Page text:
Maybe it's the effectiveness of the Macintosh ads painting Microsoft as hopelessly square. Maybe it's landmark antitrust lawsuits a few years ago that seemed to cast Microsoft as the evil empire.
Whatever the reason, for me, it's always a little painful to watch Microsoft try to break into a market dominated by "the cool kids." So with last week's unveiling of Bing -- Microsoft's search-engine answer to Google -- it was easy to imagine the skeptical faces of tech journalists, smirking while poised to spill some unflattering virtual ink.
But something surprising happened: Last week, when tech-savvy journalists (unlike myself) were given a sneak peak, their response was one of pleasant surprise.
"I planned to write this story with the headline, 'Bing isn't Better,' but the new engine won me over," confessed CNet editor Rafe Needleman in an article titled "Microsoft Bing: Much Better Than Expected."
"Microsoft Bing has (Apple co-founder) Steve Wozniak Impressed!" exclaimed an incredulous TechWhack News.
Bing was first made available to a select few reviewers last week, but was launched this week for the general public. Not all the reviews have been raves, and my own layman's take on the search engine is mixed.
But first, a rundown of the product.
In a nutshell, Microsoft wants Bing to be used as a noun, a verb and a brand name -- just like we've come to use Google. In doing so, it attempts to be every bit the search engine that Google is, and then some. The "then some," in this case, is what the company refers to as a "decision engine."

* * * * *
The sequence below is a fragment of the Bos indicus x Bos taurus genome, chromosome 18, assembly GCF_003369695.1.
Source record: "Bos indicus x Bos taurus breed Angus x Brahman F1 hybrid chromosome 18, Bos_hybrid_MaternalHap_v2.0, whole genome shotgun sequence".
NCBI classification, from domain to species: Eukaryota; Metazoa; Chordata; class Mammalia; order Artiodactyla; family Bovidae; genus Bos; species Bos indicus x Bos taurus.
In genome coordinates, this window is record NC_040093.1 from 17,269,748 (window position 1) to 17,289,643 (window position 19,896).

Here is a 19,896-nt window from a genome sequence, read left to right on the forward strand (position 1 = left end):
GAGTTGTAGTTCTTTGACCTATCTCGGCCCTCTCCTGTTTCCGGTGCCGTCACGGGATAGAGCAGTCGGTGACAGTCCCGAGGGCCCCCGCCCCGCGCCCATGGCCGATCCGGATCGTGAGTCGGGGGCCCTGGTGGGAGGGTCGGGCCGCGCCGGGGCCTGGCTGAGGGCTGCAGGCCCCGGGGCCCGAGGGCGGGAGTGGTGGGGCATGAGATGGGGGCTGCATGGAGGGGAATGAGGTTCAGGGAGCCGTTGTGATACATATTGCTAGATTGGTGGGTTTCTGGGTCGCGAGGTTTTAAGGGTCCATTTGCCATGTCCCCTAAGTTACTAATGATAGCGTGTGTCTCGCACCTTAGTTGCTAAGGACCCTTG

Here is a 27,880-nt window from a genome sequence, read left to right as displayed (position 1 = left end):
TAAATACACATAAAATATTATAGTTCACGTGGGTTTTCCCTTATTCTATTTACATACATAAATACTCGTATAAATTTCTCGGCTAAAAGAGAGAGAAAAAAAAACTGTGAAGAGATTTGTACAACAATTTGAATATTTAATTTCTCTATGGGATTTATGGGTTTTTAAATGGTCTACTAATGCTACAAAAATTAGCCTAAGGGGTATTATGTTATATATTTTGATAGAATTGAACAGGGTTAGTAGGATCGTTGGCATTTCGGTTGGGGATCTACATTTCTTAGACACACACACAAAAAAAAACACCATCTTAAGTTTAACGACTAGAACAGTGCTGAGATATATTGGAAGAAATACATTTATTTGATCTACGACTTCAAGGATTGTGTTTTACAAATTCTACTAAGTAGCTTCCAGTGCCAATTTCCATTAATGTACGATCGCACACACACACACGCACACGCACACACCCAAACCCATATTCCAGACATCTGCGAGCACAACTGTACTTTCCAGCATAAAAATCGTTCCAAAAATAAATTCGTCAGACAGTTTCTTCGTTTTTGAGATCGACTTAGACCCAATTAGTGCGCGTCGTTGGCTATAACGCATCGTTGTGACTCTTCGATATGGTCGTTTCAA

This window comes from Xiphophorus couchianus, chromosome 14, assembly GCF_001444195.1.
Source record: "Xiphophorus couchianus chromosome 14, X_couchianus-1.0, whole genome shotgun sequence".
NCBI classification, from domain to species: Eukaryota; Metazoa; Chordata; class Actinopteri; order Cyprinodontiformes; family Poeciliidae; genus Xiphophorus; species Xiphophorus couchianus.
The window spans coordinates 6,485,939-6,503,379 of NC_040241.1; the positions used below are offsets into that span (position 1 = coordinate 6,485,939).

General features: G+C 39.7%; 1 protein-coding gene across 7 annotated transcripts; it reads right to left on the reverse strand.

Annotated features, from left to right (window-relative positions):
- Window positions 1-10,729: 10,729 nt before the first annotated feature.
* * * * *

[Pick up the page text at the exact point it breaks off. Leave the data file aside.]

This means Bing, which replaces the drably-named Live Search, is attempting to help people to not only find what is out there, but also make decisions about which restaurants to select, which hotels to reserve, which plane tickets to purchase, and so on.
In general, the consensus among the experts seems to be that while Bing probably won't replace Google as the dominant search engine anytime soon, it's a solid product, and the competition is a healthy thing.
"Google is a wonderful tool, but it's like getting all your news from CNN, your coffee only from Starbucks or your operating systems only from Microsoft," writes Seattle Times columnist technologybrierdudleysblog/" target="_blank">Brier Dudley.
By my reading, the product's standout feature is the so-called decision engine, which would come in handy when searching for, say, a hotel room.
On Google, such a search turns up a list of hotels that lead the user's mouse directly to each hotel's Web site -- hardly an unbiased source of information. By contrast, Bing shepherds users to an intermediate page that provides a kind of at-a-glance overview, complete with easy-to-read price summaries, amenities and bar graphs depicting the general favorability ratings among users.
This helpful meta-review is similar in some ways to the concept behind the consolidation and quantification of movie critiques made famous by Metacritic.com.
Google does have a "user review" page, but this is just a collection of all the reviews ever written, without the dashboard overview that affords a user-friendly snapshot of any given hotel's overall popularity.
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